Where we look at what can be done with the Streets of Venice board tiles.
With raised streets out last week, and damaged streets out this week, we were wondering what kind of cool tables we could make out of them.
We grabbed a bunch of street tiles and a whole load of Venetian buildings, and got to work! We made three 3’x3′ tables for you to look at, so let’s do just that!
First of all we made a nice and neat board. With a few lower streets and a few raised streets, this is a nice, easy board to make which gives a lot of variation to your games.
We used some small stairs and large stairs to make traversal a bit easier, but there’s a lot of the board here that’ll be hard to climb out of the canals onto, making a pretty scary game!
All of our boards are started with the double-sided card tiles of the Venetian District, the very same ones that come in the Carnevale 2-Player Starter Box.
When it came to dressing the board up for gaming, there’s no better centrepiece than the Crisostomo Tower. That thing is really big and provides a great height to the middle.
Other than that we used the favourite Palazzo Magdalena on one side, and a combination of Dimoras and Casas for the rest of the board. Add in a set of Wooden Barrels (we stuck them together to make them easier to store) and you’re ready for a game!
With our second board we wanted to do something a little different, a little more grimy. The new ruined street sections are perfect for that, allowing you to create a board that looks like it belongs in the slums of Cannaregio.
We made the ruined palazzo the centre of the board, giving both land and water right in the middle. The Leon Bridge makes an excellent addition, keeping the action of the game close to the water at all times. You can just imagine trying to fight through a Guild road block while the Rashaar climb up the side of the bridge.
And of course we added some of the Wooden Jetties. That set really is amazing, adding loads of jetty sections that really change up your games and make the board really look like Venice. They have a lot of beaten up sections too, which is perfect for our dilapidated city quarter!
Now, on a scrappy board like this you won’t find anything as prestigious as the Crisostomo Tower, but we did put the Palazzo Lucia on one of the highest areas – a good place for a rich Patrician!
While the Casas and Dimoras come as one, two, or three-storey buildings, the plugs between the levels are universal on each Storey, so you can take off a couple of floors to make smaller buildings, like we’ve done with the Dimora Giulia on the left of the board.
We also added a Noble Gondola with its gondola poles. These come on little bases so they can be spread out throughout your board wherever you see fit. As small obstacles they make leaping across canals a lot easier – a very useful thing when half of your streets have crumbled into the water!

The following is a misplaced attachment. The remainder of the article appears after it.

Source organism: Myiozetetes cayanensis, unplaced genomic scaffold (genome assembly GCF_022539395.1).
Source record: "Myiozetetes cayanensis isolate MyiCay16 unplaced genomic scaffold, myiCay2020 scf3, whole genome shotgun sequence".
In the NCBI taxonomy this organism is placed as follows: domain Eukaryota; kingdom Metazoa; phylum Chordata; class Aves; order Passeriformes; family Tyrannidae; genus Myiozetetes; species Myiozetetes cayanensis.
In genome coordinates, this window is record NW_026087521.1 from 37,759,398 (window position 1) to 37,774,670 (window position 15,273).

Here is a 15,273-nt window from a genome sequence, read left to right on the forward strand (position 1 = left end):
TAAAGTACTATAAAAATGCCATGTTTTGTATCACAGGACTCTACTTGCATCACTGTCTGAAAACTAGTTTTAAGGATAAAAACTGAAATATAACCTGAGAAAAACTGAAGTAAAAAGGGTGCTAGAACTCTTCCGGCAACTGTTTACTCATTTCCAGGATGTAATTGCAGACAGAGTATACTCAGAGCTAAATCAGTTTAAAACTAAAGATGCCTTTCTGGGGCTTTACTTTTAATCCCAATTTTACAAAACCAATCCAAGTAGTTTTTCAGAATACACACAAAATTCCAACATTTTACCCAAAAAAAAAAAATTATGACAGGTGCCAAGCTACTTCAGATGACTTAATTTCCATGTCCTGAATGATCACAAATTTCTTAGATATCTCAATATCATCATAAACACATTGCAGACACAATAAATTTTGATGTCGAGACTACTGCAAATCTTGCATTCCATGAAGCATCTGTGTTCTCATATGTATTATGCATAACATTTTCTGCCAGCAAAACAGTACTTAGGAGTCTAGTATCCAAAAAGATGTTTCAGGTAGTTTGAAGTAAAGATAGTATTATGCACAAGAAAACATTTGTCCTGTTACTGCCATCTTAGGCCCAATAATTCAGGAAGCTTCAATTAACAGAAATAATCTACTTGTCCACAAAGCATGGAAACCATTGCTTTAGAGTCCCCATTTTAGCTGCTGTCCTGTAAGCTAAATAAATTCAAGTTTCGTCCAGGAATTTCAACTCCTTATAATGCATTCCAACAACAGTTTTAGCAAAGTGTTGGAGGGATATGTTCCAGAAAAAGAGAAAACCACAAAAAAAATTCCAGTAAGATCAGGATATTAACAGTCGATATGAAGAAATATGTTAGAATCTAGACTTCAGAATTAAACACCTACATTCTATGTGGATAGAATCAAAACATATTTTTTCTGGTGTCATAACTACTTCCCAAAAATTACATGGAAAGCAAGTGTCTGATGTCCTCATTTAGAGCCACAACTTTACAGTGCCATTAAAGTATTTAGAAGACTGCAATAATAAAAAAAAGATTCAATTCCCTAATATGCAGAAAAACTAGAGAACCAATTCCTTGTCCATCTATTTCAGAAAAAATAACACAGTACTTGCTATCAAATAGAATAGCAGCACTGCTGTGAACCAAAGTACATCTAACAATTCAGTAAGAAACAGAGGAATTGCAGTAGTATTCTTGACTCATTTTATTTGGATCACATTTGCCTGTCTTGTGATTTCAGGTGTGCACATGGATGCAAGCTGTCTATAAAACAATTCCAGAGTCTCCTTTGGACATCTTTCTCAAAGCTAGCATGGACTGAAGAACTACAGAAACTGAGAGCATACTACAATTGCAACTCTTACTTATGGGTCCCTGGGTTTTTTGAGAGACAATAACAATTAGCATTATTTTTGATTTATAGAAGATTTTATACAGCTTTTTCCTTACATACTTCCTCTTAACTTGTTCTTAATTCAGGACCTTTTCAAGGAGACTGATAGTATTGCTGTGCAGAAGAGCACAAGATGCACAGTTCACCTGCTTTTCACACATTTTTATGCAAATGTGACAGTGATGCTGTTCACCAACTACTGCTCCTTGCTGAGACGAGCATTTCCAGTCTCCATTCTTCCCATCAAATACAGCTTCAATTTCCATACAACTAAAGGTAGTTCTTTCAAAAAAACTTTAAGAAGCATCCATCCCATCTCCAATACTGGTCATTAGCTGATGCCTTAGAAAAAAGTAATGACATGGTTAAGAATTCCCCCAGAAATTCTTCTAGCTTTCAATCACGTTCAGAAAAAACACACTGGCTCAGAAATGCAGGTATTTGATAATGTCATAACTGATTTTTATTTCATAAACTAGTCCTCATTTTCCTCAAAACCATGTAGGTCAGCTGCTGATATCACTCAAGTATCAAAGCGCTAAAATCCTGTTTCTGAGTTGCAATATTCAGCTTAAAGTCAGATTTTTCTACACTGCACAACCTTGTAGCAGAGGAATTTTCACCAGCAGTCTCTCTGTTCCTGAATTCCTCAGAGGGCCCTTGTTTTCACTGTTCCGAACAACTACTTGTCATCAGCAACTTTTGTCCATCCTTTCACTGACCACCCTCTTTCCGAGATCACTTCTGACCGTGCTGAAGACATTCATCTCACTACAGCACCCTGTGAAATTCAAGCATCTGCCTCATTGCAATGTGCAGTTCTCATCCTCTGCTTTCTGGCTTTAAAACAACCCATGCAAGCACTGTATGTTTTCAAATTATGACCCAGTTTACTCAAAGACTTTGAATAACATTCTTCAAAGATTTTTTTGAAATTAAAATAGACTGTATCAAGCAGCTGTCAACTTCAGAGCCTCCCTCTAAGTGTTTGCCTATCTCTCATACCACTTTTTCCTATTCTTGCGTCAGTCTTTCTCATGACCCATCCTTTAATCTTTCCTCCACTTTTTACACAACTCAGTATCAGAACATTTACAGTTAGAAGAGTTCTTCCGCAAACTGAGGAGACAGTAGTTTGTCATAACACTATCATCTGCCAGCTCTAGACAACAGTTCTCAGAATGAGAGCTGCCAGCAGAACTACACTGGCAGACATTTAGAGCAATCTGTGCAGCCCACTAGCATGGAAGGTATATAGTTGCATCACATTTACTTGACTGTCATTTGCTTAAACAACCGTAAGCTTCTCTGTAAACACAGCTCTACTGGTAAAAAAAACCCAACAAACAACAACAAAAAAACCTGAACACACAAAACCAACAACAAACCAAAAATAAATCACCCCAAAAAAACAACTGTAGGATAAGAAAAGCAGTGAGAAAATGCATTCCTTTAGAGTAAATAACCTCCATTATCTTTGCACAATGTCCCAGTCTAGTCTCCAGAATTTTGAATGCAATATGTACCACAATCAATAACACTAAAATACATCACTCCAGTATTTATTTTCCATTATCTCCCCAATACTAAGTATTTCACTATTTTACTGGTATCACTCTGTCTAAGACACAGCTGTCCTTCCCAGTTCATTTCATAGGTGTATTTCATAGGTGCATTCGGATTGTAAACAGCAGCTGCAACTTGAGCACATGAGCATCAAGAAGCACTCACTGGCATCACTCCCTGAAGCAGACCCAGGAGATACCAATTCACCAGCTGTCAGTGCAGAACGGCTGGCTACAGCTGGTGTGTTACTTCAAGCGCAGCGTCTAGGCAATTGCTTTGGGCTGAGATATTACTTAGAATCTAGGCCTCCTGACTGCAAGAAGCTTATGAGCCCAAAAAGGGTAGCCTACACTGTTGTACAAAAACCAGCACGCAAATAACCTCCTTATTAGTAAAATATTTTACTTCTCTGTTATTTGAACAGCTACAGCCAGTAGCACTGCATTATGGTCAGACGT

Our last board today is one of two halves. We wanted a lower down area with a bit of damage, and a higher area for the nobles. This sort of board could represent the district line between Santa Croce and Cannaregio for example. Perfect for a Patricians or Vatican vs Guild or Rashaar campaign.
Interestingly, this board started off as a Venetian Block Streets kit, which populated the entirety of half of the board. This kit was designed to make a 2’x2′ board, so we thought it’d be really interesting to see what needed to be added to make it into the full 3 foot. We interspersed those pieces with one Small Ruined Streets kit (out tomorrow!) to give a little variation.
The raised sections are confined to one half of the board, and there a couple of accessories scattered around too. You’ll see some more Wooden Jetties, but if you look closely, you’ll see another kit being released tomorrow that we haven’t shown off yet!
No board is complete without buildings, and we went all out on this one!
We started with the Chisea Di San Paternian, which fits neatly up on the raised back section. It’s a pretty prestigious place after all! Seeing as it sits right on the edge of the street, it makes climbing up out of the canal almost impossible, further splitting the board in half.
We also added both the Crisostomo Tower and the Palazzo Lucia to the fancy end of town, with Dimora Isabella rounding off the big buildings.
On the other half of the board we stuck to smaller buildings. The Casas and Dimoras all had floors removed, making the tallest building there only two storeys. The Casa Elizabeta is perfect for this, since it’s already one storey!
We actually decided to leave a big open space in the middle of the board, filling it up with only a few Wooden Barrels. With all the buildings on the rest of the board, this makes a perfect killing ground, ensuring a big dust up in the centre!
There we have it! Some cool board layouts for you all to look over. Do you have a favourite way to set out your Venetian boards? Are you looking forward to adding more detail and verticality with the new streets? Or do you have a cool looking painted board? We’d love to see! Send some pictures to email@example.com because we’d really love to feature them here!
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